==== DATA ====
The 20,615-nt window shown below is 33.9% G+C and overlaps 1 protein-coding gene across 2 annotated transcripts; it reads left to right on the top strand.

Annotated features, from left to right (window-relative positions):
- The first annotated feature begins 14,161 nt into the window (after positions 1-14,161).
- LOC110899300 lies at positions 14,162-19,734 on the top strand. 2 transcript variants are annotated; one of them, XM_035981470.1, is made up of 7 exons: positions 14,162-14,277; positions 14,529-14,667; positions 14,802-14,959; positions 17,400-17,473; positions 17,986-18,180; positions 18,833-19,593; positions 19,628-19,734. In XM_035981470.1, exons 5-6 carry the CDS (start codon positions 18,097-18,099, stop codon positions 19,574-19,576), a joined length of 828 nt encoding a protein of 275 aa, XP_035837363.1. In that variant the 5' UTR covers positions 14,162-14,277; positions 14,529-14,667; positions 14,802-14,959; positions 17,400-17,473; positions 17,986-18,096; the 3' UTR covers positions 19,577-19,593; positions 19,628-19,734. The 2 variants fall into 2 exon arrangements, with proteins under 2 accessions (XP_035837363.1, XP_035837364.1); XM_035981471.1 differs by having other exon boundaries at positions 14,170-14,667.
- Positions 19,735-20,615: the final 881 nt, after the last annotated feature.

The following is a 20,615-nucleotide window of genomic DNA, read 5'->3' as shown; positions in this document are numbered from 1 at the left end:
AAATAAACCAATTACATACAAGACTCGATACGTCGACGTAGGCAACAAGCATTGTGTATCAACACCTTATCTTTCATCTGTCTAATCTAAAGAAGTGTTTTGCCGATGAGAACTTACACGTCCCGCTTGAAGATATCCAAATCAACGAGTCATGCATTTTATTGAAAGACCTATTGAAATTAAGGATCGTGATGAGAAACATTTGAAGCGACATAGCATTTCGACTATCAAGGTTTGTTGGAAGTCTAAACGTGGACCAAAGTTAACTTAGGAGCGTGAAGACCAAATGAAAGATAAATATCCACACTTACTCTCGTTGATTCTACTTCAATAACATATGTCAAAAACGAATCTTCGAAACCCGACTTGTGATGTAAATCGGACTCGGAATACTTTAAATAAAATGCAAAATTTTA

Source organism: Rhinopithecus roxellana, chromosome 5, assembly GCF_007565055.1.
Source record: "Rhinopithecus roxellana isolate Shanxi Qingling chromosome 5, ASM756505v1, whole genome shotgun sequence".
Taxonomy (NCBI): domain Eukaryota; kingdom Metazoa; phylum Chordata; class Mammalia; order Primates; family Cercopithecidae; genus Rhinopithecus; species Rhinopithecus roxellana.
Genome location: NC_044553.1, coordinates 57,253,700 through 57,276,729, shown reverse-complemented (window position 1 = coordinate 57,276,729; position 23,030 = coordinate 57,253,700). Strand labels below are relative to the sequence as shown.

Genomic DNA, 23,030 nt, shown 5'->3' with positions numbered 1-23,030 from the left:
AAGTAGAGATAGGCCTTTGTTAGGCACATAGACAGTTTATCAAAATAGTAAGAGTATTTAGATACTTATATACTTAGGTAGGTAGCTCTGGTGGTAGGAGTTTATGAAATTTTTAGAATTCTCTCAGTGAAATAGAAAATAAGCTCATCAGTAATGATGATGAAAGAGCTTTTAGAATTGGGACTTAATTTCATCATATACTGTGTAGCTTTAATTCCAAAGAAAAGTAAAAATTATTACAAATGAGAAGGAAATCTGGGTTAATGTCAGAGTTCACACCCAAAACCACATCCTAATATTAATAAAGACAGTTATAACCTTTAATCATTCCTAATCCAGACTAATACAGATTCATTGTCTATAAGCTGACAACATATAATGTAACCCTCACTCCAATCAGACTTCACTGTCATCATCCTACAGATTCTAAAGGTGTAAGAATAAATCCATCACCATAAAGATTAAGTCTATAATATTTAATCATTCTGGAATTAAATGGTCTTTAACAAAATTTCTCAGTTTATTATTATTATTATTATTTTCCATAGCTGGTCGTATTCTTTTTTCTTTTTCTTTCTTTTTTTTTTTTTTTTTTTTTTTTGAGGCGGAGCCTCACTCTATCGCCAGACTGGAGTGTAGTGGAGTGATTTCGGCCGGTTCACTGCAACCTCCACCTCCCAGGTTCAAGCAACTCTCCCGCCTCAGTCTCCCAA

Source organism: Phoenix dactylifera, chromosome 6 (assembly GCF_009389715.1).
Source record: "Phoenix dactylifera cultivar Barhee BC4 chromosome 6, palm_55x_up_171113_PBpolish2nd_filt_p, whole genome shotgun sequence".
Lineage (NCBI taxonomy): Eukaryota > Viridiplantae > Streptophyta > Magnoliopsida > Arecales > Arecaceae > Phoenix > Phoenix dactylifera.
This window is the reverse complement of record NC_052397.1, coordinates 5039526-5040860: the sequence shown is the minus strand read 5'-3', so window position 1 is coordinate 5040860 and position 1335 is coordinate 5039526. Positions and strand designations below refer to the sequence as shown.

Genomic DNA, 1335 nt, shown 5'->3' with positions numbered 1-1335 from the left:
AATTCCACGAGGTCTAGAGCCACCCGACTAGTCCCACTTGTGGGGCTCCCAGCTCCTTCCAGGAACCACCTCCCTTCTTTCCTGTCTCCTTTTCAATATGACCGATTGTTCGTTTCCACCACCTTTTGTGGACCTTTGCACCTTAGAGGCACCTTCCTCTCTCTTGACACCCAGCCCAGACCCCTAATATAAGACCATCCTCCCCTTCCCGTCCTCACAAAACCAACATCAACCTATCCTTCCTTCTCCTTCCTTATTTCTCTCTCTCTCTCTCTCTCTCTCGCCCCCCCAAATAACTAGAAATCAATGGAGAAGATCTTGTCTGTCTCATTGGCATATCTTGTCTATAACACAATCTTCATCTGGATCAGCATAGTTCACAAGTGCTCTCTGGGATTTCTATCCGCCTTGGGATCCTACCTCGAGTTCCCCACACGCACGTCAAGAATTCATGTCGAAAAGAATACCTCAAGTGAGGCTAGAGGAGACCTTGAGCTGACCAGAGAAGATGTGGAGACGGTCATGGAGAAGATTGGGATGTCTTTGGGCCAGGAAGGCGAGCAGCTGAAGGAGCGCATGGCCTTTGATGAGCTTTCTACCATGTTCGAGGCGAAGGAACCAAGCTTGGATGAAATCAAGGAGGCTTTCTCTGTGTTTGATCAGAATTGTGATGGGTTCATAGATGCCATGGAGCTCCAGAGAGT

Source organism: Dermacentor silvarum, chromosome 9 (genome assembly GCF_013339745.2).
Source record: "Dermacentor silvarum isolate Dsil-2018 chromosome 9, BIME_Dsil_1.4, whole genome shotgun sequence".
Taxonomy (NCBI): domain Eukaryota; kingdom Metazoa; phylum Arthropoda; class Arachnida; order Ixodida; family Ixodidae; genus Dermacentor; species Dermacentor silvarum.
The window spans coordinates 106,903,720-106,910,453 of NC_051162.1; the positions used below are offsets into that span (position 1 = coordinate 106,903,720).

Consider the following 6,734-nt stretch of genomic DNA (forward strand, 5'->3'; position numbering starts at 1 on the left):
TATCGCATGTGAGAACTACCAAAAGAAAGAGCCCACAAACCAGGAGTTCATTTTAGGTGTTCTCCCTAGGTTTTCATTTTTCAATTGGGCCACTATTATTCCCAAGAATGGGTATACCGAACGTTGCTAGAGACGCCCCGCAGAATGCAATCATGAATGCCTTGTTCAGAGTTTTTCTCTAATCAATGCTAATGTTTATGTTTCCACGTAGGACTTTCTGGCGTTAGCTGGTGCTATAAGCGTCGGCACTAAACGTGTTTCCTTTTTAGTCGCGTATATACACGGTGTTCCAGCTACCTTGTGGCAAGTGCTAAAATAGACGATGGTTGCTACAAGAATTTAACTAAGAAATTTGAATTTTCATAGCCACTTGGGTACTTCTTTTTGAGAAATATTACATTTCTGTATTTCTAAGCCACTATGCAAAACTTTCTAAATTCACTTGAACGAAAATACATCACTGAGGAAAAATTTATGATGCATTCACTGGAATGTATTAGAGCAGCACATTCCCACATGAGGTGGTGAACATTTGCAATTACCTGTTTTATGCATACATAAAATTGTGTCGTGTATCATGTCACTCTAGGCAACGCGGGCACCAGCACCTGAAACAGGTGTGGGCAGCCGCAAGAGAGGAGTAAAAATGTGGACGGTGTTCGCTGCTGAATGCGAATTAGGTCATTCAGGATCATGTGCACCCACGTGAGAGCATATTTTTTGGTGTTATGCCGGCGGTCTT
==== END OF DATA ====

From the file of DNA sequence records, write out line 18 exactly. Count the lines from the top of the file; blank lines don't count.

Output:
Genomic DNA, 1335 nt, shown 5'->3' with positions numbered 1-1335 from the left: